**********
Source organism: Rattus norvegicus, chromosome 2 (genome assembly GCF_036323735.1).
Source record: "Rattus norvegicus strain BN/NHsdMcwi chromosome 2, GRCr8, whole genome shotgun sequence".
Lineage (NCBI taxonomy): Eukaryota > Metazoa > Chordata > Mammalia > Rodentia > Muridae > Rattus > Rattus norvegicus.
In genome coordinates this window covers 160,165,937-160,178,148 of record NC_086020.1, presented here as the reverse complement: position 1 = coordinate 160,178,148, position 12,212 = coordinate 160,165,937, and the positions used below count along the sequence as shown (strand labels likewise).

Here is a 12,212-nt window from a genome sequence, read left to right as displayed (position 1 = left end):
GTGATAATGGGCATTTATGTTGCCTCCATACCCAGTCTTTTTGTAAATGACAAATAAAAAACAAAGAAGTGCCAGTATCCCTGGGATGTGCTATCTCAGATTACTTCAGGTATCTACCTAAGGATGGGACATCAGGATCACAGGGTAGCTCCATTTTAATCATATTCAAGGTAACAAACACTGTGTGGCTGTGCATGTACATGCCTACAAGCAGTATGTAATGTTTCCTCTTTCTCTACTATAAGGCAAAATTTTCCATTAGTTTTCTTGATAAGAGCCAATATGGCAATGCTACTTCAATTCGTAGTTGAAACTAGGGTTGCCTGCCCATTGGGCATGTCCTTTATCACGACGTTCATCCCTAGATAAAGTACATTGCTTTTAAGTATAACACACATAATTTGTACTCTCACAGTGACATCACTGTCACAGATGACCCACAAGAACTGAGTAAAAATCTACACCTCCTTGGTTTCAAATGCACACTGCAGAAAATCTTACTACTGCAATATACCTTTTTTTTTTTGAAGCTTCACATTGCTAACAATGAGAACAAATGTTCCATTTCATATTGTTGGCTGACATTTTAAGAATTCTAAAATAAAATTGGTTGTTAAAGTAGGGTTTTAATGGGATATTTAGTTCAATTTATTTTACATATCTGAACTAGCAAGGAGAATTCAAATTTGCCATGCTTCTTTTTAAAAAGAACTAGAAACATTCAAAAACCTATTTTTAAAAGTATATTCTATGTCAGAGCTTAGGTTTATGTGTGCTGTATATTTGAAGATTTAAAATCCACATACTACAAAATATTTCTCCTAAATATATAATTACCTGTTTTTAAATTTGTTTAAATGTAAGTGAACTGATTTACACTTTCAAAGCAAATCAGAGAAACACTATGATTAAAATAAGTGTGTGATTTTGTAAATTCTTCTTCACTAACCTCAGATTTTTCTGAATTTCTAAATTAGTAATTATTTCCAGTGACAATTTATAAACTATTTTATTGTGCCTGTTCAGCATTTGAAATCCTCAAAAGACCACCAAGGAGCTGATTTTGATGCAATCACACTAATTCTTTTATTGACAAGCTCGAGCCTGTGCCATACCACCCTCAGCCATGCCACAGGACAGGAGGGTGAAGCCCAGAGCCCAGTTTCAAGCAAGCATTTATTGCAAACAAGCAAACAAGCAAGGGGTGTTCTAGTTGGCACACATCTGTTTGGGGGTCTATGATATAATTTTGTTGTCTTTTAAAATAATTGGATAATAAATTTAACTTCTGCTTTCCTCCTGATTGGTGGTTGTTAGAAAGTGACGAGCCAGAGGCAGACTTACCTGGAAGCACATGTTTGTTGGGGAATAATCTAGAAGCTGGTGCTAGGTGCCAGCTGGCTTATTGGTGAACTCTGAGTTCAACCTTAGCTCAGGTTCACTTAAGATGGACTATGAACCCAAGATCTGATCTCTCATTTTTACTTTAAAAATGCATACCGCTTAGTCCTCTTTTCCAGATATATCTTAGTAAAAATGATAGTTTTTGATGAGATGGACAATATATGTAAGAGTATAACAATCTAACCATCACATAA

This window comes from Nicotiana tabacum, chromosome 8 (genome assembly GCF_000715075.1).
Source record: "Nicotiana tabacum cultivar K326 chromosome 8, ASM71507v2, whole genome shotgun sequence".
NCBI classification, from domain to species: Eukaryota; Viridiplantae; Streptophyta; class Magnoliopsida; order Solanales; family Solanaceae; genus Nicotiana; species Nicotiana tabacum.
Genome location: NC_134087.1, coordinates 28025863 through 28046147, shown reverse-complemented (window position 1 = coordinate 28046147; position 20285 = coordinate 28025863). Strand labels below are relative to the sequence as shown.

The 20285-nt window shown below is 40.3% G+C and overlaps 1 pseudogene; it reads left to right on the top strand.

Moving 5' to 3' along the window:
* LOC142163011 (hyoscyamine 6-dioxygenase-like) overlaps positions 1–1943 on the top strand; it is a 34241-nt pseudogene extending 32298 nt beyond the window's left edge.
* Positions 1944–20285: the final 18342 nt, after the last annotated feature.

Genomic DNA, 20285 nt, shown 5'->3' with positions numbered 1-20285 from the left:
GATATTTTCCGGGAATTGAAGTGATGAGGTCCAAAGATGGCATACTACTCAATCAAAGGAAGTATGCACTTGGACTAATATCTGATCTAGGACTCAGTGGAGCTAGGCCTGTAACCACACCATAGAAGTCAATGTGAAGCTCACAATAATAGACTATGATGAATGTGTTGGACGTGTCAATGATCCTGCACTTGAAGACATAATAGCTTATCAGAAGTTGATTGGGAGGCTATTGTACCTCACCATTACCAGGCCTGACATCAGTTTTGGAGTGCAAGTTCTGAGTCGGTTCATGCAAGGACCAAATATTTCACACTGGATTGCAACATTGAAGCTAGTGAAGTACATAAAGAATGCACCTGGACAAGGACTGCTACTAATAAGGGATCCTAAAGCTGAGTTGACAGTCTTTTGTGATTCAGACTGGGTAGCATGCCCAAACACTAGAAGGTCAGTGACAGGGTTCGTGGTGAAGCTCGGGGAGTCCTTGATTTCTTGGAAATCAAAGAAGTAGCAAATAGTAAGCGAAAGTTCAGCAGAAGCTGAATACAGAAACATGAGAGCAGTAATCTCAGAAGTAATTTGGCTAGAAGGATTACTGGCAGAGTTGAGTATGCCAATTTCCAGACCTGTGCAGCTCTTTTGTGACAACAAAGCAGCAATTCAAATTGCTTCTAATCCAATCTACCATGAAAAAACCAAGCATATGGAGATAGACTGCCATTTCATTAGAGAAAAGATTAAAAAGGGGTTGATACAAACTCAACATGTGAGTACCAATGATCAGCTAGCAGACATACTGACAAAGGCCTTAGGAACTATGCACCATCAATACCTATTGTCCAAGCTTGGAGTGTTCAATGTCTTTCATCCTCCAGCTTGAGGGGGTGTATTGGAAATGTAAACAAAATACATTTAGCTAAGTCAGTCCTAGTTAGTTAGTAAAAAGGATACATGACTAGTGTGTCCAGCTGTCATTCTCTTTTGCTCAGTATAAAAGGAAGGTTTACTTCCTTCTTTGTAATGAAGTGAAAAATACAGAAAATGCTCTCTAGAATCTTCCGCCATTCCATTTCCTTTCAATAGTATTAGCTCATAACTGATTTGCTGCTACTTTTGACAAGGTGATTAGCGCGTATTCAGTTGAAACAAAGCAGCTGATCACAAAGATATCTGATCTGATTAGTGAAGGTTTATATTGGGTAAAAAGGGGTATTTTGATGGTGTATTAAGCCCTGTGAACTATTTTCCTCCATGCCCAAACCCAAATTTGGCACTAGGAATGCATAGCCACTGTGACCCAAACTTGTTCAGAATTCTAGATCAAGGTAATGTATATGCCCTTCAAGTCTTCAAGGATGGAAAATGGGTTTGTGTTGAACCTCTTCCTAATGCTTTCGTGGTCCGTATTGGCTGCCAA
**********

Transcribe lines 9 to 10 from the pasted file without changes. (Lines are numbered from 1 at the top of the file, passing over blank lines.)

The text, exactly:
NCBI classification, from domain to species: Eukaryota; Viridiplantae; Streptophyta; class Magnoliopsida; order Solanales; family Solanaceae; genus Nicotiana; species Nicotiana tabacum.
Genome location: NC_134087.1, coordinates 28025863 through 28046147, shown reverse-complemented (window position 1 = coordinate 28046147; position 20285 = coordinate 28025863). Strand labels below are relative to the sequence as shown.